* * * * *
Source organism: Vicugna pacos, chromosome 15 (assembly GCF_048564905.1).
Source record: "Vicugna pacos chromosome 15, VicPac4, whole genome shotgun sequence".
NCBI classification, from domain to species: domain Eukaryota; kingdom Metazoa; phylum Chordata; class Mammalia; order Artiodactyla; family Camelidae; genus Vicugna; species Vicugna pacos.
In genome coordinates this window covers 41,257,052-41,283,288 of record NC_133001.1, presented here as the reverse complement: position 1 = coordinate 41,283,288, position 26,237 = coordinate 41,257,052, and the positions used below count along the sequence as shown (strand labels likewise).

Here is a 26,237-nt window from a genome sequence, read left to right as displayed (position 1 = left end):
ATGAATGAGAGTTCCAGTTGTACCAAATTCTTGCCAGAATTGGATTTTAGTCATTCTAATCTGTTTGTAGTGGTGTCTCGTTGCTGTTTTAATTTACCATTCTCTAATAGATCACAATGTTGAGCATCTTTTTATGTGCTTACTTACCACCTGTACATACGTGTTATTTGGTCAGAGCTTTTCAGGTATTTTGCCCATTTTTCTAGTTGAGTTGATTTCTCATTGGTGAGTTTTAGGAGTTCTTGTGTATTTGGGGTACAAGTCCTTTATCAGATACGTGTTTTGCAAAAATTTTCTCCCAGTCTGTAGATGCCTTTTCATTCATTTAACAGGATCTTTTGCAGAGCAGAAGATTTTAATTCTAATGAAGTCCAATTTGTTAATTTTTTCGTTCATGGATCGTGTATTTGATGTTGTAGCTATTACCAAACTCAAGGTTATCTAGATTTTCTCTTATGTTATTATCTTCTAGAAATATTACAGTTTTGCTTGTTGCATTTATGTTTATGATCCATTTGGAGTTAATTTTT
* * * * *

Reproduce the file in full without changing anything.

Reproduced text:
Source organism: Vicugna pacos, chromosome 15 (assembly GCF_048564905.1).
Source record: "Vicugna pacos chromosome 15, VicPac4, whole genome shotgun sequence".
NCBI classification, from domain to species: domain Eukaryota; kingdom Metazoa; phylum Chordata; class Mammalia; order Artiodactyla; family Camelidae; genus Vicugna; species Vicugna pacos.
In genome coordinates this window covers 41,257,052-41,283,288 of record NC_133001.1, presented here as the reverse complement: position 1 = coordinate 41,283,288, position 26,237 = coordinate 41,257,052, and the positions used below count along the sequence as shown (strand labels likewise).

Here is a 26,237-nt window from a genome sequence, read left to right as displayed (position 1 = left end):
ATGAATGAGAGTTCCAGTTGTACCAAATTCTTGCCAGAATTGGATTTTAGTCATTCTAATCTGTTTGTAGTGGTGTCTCGTTGCTGTTTTAATTTACCATTCTCTAATAGATCACAATGTTGAGCATCTTTTTATGTGCTTACTTACCACCTGTACATACGTGTTATTTGGTCAGAGCTTTTCAGGTATTTTGCCCATTTTTCTAGTTGAGTTGATTTCTCATTGGTGAGTTTTAGGAGTTCTTGTGTATTTGGGGTACAAGTCCTTTATCAGATACGTGTTTTGCAAAAATTTTCTCCCAGTCTGTAGATGCCTTTTCATTCATTTAACAGGATCTTTTGCAGAGCAGAAGATTTTAATTCTAATGAAGTCCAATTTGTTAATTTTTTCGTTCATGGATCGTGTATTTGATGTTGTAGCTATTACCAAACTCAAGGTTATCTAGATTTTCTCTTATGTTATTATCTTCTAGAAATATTACAGTTTTGCTTGTTGCATTTATGTTTATGATCCATTTGGAGTTAATTTTT